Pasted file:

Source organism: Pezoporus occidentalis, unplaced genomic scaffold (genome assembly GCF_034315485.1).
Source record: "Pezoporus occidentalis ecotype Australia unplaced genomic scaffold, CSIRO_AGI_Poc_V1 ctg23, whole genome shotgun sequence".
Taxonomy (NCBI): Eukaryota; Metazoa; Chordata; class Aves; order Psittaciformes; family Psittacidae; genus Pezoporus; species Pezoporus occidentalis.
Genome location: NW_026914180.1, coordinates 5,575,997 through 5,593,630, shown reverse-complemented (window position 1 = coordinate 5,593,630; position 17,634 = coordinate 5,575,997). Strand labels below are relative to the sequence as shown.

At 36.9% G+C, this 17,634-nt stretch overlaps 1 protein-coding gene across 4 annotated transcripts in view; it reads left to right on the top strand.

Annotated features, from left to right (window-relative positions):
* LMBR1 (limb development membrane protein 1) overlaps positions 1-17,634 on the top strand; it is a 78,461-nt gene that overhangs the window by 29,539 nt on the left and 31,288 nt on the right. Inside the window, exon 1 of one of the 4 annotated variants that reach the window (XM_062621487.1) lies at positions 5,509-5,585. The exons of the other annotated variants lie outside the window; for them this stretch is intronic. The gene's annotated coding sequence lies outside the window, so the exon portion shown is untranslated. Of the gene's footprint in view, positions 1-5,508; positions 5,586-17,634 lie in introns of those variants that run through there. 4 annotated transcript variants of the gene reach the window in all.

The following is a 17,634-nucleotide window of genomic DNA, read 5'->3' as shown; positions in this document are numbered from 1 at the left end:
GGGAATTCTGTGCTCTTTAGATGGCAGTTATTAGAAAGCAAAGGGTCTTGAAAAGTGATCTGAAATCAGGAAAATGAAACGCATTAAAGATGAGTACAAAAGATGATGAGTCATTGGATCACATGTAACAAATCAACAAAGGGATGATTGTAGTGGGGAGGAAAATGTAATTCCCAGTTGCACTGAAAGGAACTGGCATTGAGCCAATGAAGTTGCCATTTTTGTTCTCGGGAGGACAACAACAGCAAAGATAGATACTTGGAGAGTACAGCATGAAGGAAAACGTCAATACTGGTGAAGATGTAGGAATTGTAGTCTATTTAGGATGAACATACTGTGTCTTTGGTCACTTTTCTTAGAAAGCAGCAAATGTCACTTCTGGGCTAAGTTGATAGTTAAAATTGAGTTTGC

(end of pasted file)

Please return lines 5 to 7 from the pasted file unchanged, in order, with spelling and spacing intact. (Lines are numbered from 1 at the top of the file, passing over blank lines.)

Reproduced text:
At 36.9% G+C, this 17,634-nt stretch overlaps 1 protein-coding gene across 4 annotated transcripts in view; it reads left to right on the top strand.

Annotated features, from left to right (window-relative positions):
* LMBR1 (limb development membrane protein 1) overlaps positions 1-17,634 on the top strand; it is a 78,461-nt gene that overhangs the window by 29,539 nt on the left and 31,288 nt on the right. Inside the window, exon 1 of one of the 4 annotated variants that reach the window (XM_062621487.1) lies at positions 5,509-5,585. The exons of the other annotated variants lie outside the window; for them this stretch is intronic. The gene's annotated coding sequence lies outside the window, so the exon portion shown is untranslated. Of the gene's footprint in view, positions 1-5,508; positions 5,586-17,634 lie in introns of those variants that run through there. 4 annotated transcript variants of the gene reach the window in all.